Saturday, November 18, 2006

A Fit on Fair and Balanced

(Tonight's image borrowed, with respect, from Paul's Justice Blog).

In case it's not been crystal clear in the times I've blogged about her, I adore my wife...and I'm very grateful we've both decided to revise, re-create, and re-release our relationship (e.g. Marriage 2.0)

There are nights we sit on either side of the dinner table, dueling laptops, keyboards, and mouse clicks. Generally, she's working on her latest poem or reading other people's blogs. I'm not yet that disciplined. Sure, I write my posts, but you've probably noticed that I'm not yet in the habit of writing daily. Some nights, I work on my other blogging responsibilities, such as reading the sites of people who may be turning into friends, leaving comments, and trying to create a wee bit humor in my wake.

Oh, I know, it's bad form to wait for inspiration, but sometimes, it's worth the wait. (For example, my recent attempt at handling a Poetry Thursday challenge.) And sometimes, the post is inspired by our conversation.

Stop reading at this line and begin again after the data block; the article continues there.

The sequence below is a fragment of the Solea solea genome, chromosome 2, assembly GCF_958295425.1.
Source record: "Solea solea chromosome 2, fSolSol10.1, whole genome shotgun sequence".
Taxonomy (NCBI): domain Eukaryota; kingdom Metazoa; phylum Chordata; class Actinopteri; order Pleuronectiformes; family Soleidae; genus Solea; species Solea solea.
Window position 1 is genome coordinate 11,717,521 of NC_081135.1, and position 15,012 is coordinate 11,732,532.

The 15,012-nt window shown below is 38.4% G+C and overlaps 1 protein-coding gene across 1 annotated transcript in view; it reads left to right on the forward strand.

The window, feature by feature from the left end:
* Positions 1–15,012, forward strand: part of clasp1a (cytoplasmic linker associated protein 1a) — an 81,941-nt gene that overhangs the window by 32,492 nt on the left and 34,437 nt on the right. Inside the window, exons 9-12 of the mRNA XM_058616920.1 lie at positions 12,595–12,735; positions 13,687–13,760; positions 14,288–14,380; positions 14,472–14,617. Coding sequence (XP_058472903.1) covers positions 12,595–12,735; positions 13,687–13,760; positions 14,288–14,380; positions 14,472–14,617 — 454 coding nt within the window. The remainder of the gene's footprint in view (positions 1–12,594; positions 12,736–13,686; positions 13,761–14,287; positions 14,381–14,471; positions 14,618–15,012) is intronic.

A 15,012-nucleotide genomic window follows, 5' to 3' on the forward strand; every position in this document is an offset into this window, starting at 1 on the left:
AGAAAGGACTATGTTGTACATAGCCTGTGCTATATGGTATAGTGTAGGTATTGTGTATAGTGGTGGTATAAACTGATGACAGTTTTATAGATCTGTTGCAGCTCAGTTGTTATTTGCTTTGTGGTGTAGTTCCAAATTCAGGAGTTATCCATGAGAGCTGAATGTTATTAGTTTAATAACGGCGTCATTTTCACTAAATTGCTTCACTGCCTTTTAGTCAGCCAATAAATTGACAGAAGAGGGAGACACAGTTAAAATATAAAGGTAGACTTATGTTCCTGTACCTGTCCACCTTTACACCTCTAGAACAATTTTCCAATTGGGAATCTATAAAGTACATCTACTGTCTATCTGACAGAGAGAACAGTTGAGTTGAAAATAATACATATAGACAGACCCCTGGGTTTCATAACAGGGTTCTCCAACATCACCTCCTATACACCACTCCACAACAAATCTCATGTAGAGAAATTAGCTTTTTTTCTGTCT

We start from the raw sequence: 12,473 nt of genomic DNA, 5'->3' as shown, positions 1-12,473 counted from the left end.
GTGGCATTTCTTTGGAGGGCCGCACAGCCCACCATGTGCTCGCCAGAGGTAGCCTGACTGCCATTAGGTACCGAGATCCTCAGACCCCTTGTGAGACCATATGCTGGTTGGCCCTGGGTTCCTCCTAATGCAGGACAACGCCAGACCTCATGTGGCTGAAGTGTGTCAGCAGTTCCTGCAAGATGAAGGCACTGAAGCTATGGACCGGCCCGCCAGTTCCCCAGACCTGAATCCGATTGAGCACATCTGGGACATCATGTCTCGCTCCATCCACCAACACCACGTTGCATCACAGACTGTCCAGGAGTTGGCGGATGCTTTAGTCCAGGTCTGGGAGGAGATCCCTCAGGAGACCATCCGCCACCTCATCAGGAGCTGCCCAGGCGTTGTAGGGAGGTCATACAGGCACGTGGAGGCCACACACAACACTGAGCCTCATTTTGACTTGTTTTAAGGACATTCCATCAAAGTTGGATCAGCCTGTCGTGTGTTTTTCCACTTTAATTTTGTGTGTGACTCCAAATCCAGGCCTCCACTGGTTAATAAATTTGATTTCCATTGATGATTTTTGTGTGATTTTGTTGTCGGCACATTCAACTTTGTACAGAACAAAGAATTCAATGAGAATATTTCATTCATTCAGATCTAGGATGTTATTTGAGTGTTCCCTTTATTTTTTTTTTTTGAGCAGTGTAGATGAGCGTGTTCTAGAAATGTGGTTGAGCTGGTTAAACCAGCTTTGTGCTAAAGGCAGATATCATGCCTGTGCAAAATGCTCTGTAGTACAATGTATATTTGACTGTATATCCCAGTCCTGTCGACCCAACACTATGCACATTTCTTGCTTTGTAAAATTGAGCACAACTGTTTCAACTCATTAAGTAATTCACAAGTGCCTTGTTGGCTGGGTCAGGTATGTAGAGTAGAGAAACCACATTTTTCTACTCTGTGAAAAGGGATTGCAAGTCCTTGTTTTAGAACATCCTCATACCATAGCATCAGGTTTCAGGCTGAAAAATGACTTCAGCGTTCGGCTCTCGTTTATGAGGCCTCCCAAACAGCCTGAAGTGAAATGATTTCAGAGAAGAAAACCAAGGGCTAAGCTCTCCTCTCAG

For example, JP is (currently) working on a poem using a form called a tanka, one that uses a specific measure of syllables.

While I like being near her when she's working for many reasons, one of the most rewarding is when she asks me a question about grammar or pronunciation. While I have written computer programs for much of my professional career, I also have a wide and deep knowledge of the English language.

As a result, I have a unique blend of creative and technical interests. One such interest surfaced during a discussion that JP and I had tonight. There is a site she uses to verify syllable count for words that can be pronounced differently in different parts of this country. For example, the word "prayer" is pronounced with one syllable on the West Coast. If you listen to people from various places in the so-called American "Deep South" pronounce the word, you will hear two distinct syllables.

A few years ago, I was asked to design a spell-check component, in part because my employer at the time was too cheap to pay for an add-in (it was pretty expensive). For a different part of the same project, I was also trying to design a way of locating names phonetically, so that typing "JOHN" would lead you to Johnson, Johnssen, and other common variations. So I spent some time investigating the composition of words and the patterns of pronunciation.